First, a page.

Indiana Senate Democrats have unveiled their priorities for the 2021 legislative session, including changes to the minimum wage, worker’s compensation, police reform and voter access.
Senate Democratic Leader Greg Taylor was joined by other members of the Democratic Caucus to discuss their action plan.
“As we know, things look quite different from the past,” said Taylor. “However, this caucus will continue to make sure that all Hoosiers are heard in this building. This pandemic has quickly and overwhelmingly showed how public policy is lacking in many ways.”
Democrats plan to introduce legislation to hike the minimum wage from the current level of $7.25 per hour.
State Senator Eddie Melton (D-Gary) says his bill would raise the minimum wage to $10 an hour beginning January 2022. The hourly pay would increase $1 each year until reaching $15 per hour in 2027.
“A worker making this amount ($7.25) would have to work 73 hours per week to afford a one-bedroom apartment or even childcare. That does not include other expenses such as gas, groceries, transportation,” said Melton.
Melton points out Illinois is incrementally raising the state’s minimum wage to $15 per hour by 2025.
Democrats also intend to introduce Senate Bill 220 which would address Worker’s Compensation, which provides benefits to workers injured on the job. The benefits are set by state statute.
“In 2013, we set a new benefit schedule, setting raises for 2014, 15 and 16. That benefit schedule has been capped out since 2016. And we should have reset it in 2017. So, it’s now 2021. We are five years late,” said State Senator Karen Tallian (D-Ogden Dunes).
Tallian says her bill would call for a 10% boost of benefits on the front end to make up for the lack of increases in recent years.
“No one should financially struggle because they’re injured at work. And injured workers should not be penalized because the failure of the legislature to act,” said Tallian.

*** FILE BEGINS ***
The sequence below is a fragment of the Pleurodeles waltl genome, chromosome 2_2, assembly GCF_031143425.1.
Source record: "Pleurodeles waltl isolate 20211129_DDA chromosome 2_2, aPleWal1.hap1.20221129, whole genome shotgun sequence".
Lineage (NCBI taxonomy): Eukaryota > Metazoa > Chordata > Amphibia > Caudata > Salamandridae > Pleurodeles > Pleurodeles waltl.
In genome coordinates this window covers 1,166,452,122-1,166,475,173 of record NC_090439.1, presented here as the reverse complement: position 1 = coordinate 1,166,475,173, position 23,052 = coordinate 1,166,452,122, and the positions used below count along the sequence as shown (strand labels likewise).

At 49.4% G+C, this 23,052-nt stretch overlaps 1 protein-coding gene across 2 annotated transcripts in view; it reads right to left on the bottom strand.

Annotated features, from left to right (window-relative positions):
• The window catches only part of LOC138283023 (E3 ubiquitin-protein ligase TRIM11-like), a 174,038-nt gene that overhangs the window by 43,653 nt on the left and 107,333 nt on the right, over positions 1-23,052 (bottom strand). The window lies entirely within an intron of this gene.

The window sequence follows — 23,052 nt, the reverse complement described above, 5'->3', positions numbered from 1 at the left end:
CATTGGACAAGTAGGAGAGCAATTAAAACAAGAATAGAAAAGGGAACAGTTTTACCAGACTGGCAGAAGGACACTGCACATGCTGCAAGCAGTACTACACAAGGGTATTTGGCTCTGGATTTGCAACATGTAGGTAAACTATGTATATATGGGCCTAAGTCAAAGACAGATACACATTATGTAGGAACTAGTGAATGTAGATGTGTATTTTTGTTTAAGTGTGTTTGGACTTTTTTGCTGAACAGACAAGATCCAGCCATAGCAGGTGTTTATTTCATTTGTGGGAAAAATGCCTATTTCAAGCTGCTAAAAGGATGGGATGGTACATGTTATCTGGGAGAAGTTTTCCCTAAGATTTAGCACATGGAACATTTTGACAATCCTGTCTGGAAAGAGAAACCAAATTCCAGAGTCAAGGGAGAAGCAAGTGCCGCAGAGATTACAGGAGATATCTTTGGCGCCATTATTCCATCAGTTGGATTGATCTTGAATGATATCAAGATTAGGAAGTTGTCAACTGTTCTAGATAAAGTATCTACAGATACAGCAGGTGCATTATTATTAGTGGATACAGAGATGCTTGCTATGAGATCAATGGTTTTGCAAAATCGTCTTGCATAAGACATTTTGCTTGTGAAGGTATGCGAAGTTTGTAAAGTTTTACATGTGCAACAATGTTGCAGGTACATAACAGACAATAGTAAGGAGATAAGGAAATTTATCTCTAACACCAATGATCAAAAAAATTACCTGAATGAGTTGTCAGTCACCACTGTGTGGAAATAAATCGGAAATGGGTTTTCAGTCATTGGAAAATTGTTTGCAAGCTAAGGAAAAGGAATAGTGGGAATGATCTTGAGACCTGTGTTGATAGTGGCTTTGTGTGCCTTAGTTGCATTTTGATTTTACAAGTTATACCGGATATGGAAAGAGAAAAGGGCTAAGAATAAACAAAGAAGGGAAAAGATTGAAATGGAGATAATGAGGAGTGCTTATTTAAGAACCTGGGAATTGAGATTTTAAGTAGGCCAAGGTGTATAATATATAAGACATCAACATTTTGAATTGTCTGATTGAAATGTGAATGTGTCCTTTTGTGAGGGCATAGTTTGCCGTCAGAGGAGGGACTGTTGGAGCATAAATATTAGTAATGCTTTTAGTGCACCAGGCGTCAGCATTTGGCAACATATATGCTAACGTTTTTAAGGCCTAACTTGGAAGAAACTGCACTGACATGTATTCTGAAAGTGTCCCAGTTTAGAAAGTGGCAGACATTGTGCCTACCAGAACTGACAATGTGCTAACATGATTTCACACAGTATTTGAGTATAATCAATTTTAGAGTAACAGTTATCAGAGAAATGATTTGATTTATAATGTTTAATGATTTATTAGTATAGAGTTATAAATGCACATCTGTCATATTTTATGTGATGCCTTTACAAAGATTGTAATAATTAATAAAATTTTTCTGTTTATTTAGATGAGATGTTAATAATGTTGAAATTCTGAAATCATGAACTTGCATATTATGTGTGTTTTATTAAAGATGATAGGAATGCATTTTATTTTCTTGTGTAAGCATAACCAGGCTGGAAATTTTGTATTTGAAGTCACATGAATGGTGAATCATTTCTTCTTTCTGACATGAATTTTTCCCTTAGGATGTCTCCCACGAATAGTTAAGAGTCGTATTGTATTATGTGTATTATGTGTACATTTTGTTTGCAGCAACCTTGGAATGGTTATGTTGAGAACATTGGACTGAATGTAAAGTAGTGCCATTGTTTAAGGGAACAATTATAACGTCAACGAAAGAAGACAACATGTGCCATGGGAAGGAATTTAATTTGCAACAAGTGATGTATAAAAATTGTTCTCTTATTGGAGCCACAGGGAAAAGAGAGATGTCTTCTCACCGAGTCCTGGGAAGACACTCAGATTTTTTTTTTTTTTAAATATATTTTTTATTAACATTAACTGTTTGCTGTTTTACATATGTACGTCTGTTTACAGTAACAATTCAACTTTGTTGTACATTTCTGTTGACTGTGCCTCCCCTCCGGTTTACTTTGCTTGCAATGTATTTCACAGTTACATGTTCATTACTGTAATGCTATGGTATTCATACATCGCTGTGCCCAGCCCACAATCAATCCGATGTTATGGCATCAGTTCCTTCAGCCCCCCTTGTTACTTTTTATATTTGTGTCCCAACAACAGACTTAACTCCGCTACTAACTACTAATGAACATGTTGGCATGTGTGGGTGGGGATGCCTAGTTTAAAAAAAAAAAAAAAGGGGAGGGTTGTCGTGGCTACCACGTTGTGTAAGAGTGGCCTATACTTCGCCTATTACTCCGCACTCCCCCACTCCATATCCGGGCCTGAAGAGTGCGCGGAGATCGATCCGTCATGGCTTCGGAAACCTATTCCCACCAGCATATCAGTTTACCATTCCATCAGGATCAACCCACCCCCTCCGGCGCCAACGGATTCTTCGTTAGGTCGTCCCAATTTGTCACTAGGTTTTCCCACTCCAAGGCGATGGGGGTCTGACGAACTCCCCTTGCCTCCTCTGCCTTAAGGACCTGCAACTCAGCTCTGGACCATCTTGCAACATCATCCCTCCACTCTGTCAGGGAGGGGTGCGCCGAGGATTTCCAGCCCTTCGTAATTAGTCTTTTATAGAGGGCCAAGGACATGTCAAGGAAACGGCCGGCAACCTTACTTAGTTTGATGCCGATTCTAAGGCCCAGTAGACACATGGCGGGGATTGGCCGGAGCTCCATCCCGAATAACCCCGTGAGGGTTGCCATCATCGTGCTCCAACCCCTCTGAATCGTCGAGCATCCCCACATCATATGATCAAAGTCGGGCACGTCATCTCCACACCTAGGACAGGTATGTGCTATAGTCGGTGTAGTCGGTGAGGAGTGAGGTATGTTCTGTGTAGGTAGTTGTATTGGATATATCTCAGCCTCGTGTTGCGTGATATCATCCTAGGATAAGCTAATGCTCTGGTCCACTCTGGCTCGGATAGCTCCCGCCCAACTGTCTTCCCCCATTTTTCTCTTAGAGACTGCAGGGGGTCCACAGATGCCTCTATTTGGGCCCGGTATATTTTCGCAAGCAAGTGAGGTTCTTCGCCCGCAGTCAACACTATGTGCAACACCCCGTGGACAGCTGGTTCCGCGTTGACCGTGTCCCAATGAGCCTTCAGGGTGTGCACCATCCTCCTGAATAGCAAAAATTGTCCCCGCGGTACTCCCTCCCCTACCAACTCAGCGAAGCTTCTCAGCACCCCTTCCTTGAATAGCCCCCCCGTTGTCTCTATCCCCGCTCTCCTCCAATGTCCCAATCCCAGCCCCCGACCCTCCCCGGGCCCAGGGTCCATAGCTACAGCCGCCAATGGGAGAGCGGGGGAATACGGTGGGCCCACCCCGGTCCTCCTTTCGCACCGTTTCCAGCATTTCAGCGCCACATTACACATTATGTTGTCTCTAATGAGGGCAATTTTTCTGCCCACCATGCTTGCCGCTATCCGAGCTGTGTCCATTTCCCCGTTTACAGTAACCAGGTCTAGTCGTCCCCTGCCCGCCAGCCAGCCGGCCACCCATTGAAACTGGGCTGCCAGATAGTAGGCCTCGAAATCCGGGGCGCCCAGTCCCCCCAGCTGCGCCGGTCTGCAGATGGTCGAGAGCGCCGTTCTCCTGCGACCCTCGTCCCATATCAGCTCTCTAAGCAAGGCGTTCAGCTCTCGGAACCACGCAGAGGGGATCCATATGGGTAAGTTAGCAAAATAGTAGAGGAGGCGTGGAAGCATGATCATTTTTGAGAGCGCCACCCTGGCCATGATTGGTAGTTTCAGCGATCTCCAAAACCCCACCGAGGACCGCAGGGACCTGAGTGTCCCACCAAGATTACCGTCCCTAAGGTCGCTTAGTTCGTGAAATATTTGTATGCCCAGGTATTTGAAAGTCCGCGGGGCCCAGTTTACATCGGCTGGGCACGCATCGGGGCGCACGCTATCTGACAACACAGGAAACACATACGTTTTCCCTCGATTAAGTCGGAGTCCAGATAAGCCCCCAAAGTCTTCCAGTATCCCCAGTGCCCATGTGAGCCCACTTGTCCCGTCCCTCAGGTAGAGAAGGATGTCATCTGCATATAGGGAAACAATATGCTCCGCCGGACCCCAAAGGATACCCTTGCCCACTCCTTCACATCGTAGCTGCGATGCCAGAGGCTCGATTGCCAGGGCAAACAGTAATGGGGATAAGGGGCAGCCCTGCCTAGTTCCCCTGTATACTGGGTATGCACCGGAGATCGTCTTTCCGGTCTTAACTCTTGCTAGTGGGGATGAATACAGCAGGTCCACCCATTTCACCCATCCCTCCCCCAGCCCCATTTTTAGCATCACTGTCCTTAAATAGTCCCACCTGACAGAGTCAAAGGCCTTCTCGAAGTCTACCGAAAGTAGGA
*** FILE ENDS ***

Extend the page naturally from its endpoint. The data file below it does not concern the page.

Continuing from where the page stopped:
The senators said they will also be pushing for a justice reform agenda in 2021, including the ban on no-knock warrants and chokehold maneuvers used by police.
“As we’ve seen incidents that occurred with George Floyd and Brianna Taylor, these incidents should not take place any longer. We want to be proactive in the state of Indiana to address these issues,” said Melton.
Melton says the Indiana Black Legislative Caucus called for a special session during the summer to address these issues, but the session was never called.
“So, I’m urging our colleagues who support these initiatives,” said Melton.
The Democratic leadership says it will also be pushing for an expansion of voting laws, including the addition of no-excuse absentee voting.
Senator J.D. Ford, who serves as Democratic Caucus Chair, says Indiana has some of the strictest voting laws in the nation.
“We should be making sure all Hoosiers have full and easy access to their constitutional right to vote. Barriers to voting need to be struck down,” said Ford (D-Indianapolis).
Ford says the state was able to adjust to voting challenges brought on by COVID-19 restrictions during the May primary by allowing mail-in ballots. He says the flexibility should have been allowed in November.
“If Indiana wants to be a leader in this country, and demonstrate our commitment to free and fair elections, then this is a necessary step for us to expand access to one of our most important constitutional rights,” said Ford.
While not one of the top four priorities, Tallian says she intends to introduce a bill to legalize marijuana use in Indiana.